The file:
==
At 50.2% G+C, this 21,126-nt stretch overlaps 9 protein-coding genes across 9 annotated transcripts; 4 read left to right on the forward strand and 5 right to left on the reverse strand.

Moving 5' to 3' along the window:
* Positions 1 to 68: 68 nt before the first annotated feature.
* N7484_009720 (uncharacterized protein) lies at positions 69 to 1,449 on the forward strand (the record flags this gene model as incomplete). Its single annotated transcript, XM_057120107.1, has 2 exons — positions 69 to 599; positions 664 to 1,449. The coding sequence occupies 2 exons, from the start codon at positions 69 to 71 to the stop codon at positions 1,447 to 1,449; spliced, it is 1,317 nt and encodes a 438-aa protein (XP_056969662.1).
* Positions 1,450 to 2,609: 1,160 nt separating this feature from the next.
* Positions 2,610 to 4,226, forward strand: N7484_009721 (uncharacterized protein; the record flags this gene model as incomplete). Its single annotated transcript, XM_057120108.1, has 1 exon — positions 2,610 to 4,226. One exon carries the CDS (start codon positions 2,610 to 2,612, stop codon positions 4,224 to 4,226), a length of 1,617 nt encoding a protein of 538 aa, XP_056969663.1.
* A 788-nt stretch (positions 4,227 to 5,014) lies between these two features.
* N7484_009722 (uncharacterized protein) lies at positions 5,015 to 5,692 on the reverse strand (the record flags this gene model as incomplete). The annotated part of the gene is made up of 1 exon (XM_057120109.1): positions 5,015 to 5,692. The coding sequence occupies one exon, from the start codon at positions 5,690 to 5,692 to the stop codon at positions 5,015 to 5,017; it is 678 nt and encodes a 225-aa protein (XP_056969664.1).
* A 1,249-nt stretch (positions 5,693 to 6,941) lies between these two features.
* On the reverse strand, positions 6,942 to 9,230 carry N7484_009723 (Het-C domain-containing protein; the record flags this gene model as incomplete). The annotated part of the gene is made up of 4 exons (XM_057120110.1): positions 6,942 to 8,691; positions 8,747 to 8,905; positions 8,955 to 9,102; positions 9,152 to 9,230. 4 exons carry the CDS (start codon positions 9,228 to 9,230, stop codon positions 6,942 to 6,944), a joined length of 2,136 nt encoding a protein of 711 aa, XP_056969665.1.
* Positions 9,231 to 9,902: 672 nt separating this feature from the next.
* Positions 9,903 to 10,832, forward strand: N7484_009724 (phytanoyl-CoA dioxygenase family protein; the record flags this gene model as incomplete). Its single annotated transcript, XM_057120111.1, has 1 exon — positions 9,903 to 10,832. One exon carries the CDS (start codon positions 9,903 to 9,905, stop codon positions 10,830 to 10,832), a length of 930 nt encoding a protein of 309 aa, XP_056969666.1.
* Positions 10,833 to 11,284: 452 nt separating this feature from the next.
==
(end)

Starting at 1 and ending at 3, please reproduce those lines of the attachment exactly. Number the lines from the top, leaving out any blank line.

At 50.2% G+C, this 21,126-nt stretch overlaps 9 protein-coding genes across 9 annotated transcripts; 4 read left to right on the forward strand and 5 right to left on the reverse strand.

Moving 5' to 3' along the window:
* Positions 1 to 68: 68 nt before the first annotated feature.